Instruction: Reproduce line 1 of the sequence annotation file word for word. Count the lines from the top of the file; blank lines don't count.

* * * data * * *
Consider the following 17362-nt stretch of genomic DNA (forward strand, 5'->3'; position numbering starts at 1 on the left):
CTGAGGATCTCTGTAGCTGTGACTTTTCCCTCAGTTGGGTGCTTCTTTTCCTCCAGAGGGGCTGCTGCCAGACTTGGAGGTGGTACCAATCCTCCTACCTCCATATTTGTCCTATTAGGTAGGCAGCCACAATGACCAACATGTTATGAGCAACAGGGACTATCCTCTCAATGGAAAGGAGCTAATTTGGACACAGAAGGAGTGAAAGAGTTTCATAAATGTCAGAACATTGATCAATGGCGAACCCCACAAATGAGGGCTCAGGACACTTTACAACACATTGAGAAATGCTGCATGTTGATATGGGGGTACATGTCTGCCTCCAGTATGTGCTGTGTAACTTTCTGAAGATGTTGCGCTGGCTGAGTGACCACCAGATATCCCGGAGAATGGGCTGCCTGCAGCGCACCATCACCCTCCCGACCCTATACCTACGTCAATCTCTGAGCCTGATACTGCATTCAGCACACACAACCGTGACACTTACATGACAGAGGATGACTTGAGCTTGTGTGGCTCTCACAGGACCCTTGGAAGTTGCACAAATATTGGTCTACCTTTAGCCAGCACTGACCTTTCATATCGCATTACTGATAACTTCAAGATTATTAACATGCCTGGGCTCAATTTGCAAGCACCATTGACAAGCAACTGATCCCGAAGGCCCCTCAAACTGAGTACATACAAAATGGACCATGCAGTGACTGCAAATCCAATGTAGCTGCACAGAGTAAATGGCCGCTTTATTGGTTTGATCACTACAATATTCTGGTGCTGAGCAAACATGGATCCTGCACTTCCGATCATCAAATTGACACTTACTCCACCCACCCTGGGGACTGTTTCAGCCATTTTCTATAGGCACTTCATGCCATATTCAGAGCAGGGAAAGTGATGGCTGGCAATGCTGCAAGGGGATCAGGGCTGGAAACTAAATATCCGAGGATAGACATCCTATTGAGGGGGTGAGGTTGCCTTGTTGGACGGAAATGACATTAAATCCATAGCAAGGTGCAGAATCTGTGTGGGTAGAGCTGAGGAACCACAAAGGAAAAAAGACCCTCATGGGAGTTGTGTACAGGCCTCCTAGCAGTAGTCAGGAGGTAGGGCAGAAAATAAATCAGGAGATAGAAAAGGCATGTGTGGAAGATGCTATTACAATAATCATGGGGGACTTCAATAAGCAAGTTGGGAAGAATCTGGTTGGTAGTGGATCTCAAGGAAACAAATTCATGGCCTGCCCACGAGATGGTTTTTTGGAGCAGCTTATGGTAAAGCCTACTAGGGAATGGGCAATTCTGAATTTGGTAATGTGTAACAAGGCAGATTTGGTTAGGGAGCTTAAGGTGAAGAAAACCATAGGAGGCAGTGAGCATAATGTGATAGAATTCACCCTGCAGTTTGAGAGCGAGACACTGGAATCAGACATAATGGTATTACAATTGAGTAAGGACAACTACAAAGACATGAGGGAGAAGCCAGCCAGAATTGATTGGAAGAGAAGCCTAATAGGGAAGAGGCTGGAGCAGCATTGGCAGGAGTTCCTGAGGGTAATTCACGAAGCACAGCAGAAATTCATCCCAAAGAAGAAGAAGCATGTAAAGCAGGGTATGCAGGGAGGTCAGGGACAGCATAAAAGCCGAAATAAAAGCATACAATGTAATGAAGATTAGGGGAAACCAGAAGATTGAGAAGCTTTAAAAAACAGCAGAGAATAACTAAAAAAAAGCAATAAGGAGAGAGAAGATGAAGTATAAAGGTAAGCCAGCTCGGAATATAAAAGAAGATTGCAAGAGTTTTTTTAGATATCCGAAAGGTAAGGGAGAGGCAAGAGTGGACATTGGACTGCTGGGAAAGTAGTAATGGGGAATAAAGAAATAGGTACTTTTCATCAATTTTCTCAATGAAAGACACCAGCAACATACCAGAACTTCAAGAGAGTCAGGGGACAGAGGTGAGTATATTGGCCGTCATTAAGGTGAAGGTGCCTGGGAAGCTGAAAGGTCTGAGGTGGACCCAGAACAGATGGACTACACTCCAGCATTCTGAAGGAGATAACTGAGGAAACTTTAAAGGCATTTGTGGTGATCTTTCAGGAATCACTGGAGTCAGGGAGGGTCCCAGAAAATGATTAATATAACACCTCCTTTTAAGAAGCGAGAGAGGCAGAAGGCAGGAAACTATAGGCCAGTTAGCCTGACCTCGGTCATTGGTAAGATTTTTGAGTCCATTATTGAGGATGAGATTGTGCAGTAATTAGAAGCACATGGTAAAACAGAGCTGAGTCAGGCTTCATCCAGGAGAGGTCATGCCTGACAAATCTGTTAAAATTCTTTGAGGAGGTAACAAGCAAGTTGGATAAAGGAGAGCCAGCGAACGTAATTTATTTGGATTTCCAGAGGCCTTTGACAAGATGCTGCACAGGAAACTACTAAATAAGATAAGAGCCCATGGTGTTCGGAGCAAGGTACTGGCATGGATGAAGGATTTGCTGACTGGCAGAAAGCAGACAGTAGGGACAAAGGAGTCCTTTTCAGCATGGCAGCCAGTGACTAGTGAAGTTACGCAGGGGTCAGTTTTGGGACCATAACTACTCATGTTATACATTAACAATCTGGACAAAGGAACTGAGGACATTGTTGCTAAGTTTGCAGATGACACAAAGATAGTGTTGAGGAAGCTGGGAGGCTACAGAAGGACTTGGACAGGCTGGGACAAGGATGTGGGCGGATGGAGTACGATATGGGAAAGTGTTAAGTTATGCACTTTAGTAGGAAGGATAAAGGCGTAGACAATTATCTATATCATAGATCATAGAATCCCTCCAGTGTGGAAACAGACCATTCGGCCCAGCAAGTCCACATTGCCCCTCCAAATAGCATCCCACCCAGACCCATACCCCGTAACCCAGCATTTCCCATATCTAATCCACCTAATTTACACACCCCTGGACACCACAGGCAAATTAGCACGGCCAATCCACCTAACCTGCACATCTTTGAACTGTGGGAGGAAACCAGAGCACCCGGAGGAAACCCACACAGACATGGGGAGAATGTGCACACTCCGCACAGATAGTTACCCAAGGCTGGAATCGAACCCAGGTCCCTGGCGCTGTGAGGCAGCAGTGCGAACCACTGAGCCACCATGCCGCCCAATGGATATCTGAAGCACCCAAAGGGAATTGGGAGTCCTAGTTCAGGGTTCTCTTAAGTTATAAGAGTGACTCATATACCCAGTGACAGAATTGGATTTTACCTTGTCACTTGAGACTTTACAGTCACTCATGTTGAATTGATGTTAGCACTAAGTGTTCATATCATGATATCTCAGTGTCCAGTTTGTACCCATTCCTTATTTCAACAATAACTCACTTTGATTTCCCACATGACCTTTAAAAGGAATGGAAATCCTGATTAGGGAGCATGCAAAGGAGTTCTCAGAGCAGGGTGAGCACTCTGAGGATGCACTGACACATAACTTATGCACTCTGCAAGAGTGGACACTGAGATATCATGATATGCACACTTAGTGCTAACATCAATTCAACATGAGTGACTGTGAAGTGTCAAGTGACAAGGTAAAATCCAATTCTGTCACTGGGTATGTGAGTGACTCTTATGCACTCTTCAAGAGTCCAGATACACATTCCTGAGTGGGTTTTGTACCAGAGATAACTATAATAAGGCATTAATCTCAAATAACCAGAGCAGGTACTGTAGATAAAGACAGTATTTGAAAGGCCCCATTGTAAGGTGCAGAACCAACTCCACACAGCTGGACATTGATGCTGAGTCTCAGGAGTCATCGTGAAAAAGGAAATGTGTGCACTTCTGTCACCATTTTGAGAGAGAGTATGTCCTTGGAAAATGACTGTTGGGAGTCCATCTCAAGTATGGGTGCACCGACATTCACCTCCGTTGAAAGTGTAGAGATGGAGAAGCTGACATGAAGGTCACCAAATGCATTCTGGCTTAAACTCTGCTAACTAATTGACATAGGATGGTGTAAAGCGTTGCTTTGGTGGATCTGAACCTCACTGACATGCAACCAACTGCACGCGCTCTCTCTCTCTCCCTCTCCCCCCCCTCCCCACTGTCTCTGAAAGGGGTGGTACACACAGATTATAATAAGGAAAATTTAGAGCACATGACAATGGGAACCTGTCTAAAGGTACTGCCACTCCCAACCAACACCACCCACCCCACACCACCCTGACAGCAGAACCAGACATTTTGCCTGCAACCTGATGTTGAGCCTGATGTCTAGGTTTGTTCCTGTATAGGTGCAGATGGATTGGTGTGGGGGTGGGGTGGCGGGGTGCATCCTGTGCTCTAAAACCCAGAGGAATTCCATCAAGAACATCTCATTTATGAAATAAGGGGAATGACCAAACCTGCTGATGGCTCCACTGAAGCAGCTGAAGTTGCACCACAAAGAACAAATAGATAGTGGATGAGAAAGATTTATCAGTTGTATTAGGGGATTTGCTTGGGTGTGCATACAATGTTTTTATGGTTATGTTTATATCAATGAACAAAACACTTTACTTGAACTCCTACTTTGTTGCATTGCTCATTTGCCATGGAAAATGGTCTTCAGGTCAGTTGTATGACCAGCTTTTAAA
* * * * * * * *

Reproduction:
Consider the following 17362-nt stretch of genomic DNA (forward strand, 5'->3'; position numbering starts at 1 on the left):